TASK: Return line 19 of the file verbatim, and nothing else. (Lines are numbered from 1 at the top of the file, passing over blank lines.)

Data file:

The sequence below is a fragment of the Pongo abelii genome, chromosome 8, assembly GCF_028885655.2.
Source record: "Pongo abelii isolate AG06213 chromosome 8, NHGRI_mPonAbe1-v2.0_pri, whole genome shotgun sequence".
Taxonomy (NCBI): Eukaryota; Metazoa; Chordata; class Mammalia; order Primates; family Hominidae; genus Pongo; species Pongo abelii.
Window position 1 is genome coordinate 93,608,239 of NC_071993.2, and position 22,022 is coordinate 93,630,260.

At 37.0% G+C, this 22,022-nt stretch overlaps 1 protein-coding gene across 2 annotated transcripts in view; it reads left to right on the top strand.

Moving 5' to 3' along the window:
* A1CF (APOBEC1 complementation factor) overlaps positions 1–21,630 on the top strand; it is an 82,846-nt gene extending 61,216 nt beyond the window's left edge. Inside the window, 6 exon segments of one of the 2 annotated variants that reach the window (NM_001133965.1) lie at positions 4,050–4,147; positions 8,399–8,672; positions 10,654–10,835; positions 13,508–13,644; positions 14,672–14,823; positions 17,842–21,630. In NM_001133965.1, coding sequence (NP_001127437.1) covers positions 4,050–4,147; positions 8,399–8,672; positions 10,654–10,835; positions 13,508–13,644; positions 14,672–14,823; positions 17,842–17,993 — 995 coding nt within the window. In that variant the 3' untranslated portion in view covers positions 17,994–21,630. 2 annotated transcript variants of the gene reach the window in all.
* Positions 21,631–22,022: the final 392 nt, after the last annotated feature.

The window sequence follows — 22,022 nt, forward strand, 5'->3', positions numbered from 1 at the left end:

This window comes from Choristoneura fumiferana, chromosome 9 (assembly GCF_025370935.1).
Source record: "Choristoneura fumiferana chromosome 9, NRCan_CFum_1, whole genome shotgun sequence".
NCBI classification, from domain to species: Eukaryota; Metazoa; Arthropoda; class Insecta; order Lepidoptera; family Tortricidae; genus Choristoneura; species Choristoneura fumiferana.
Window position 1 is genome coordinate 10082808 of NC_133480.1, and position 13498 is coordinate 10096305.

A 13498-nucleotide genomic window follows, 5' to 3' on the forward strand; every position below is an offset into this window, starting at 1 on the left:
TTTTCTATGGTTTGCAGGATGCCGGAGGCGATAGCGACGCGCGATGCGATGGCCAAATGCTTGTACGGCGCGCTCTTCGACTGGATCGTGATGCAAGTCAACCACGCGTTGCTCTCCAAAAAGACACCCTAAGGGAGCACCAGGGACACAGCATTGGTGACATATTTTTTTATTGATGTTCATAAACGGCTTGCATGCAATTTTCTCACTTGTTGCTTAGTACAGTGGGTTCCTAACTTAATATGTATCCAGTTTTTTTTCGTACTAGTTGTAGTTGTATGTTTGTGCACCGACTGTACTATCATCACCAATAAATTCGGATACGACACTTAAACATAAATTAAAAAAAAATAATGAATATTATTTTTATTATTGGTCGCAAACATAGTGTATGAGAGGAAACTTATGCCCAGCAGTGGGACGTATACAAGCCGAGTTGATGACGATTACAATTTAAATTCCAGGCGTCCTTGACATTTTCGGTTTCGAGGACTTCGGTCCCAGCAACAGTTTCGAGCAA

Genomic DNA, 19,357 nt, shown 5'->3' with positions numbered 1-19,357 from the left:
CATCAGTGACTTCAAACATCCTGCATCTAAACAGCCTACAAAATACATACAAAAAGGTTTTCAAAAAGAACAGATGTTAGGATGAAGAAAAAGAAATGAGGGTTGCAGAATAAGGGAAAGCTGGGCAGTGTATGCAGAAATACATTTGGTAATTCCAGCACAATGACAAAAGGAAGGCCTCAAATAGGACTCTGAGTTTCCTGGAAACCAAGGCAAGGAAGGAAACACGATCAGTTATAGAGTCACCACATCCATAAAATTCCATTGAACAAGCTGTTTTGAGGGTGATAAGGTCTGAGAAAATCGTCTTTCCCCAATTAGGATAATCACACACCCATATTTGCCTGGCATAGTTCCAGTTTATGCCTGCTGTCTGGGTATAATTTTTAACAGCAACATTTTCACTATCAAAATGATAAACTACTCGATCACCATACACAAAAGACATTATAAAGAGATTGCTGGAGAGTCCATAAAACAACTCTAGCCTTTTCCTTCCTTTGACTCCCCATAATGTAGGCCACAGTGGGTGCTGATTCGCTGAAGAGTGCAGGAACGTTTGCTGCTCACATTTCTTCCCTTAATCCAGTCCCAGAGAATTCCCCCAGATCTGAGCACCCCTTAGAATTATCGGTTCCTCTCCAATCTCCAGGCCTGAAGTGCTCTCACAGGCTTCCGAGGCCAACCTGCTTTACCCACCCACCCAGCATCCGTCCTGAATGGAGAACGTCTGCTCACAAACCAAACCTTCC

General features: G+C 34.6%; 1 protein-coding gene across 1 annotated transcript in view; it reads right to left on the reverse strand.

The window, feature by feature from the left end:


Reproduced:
The window, feature by feature from the left end: